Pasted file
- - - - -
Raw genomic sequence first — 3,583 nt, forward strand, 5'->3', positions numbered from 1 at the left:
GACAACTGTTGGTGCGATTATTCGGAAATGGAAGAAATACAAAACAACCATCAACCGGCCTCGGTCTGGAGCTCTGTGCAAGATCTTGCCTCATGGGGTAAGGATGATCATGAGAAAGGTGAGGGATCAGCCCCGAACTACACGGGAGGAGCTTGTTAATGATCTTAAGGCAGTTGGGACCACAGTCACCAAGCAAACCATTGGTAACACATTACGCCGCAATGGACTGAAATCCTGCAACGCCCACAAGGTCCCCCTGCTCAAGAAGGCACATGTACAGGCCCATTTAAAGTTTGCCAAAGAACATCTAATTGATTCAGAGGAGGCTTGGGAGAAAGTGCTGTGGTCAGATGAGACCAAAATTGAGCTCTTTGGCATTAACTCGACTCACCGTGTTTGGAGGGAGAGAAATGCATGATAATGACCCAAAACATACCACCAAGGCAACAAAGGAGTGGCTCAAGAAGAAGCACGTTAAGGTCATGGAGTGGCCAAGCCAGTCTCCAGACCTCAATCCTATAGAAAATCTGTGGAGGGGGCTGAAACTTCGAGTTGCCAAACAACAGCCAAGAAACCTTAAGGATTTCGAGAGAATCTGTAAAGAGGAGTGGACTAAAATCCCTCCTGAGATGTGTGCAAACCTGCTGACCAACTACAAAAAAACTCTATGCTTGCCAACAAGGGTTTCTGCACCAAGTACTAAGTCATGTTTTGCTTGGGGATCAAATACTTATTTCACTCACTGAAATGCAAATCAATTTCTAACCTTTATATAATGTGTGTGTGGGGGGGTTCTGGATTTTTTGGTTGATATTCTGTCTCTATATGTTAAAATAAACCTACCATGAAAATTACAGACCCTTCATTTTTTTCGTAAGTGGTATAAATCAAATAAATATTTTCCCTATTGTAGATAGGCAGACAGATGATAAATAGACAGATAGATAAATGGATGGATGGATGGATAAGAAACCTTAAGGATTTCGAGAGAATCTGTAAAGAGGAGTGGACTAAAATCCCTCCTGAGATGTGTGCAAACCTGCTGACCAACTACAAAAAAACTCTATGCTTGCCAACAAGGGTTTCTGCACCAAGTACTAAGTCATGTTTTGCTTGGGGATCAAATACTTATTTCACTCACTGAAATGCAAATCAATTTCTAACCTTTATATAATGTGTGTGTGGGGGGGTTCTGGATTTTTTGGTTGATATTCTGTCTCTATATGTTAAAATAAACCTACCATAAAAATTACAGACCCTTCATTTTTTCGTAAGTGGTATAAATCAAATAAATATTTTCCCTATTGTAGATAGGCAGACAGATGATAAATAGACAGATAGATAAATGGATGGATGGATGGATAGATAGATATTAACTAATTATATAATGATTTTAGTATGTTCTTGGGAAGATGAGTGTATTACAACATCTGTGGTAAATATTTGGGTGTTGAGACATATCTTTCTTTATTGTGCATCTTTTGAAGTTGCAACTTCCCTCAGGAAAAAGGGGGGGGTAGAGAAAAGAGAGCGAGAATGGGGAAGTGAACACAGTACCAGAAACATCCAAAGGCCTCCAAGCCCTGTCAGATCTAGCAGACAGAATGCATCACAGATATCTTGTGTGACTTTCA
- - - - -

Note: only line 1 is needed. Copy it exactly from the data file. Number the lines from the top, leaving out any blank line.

Raw genomic sequence first — 3,583 nt, forward strand, 5'->3', positions numbered from 1 at the left: